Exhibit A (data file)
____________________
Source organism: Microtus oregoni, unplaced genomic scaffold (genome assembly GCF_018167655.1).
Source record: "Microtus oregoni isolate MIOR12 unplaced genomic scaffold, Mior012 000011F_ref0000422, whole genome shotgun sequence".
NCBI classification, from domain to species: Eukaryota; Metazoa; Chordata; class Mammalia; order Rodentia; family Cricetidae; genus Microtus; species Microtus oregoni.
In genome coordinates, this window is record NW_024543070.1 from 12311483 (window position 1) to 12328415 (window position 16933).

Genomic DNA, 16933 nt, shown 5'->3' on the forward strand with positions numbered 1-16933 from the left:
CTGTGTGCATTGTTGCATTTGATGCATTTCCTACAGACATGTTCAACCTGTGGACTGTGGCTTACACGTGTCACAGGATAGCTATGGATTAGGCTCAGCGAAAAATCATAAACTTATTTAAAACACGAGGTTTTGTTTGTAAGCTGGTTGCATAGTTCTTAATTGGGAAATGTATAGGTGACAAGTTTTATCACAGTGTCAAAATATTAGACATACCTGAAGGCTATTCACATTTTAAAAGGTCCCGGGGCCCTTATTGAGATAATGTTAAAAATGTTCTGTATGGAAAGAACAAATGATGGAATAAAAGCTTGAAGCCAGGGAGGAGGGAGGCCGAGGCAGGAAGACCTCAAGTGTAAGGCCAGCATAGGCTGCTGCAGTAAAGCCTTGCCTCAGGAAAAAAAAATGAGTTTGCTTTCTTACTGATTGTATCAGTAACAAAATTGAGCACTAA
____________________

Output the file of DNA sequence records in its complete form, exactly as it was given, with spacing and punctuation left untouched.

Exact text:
Source organism: Microtus oregoni, unplaced genomic scaffold (genome assembly GCF_018167655.1).
Source record: "Microtus oregoni isolate MIOR12 unplaced genomic scaffold, Mior012 000011F_ref0000422, whole genome shotgun sequence".
NCBI classification, from domain to species: Eukaryota; Metazoa; Chordata; class Mammalia; order Rodentia; family Cricetidae; genus Microtus; species Microtus oregoni.
In genome coordinates, this window is record NW_024543070.1 from 12311483 (window position 1) to 12328415 (window position 16933).

Genomic DNA, 16933 nt, shown 5'->3' on the forward strand with positions numbered 1-16933 from the left:
CTGTGTGCATTGTTGCATTTGATGCATTTCCTACAGACATGTTCAACCTGTGGACTGTGGCTTACACGTGTCACAGGATAGCTATGGATTAGGCTCAGCGAAAAATCATAAACTTATTTAAAACACGAGGTTTTGTTTGTAAGCTGGTTGCATAGTTCTTAATTGGGAAATGTATAGGTGACAAGTTTTATCACAGTGTCAAAATATTAGACATACCTGAAGGCTATTCACATTTTAAAAGGTCCCGGGGCCCTTATTGAGATAATGTTAAAAATGTTCTGTATGGAAAGAACAAATGATGGAATAAAAGCTTGAAGCCAGGGAGGAGGGAGGCCGAGGCAGGAAGACCTCAAGTGTAAGGCCAGCATAGGCTGCTGCAGTAAAGCCTTGCCTCAGGAAAAAAAAATGAGTTTGCTTTCTTACTGATTGTATCAGTAACAAAATTGAGCACTAA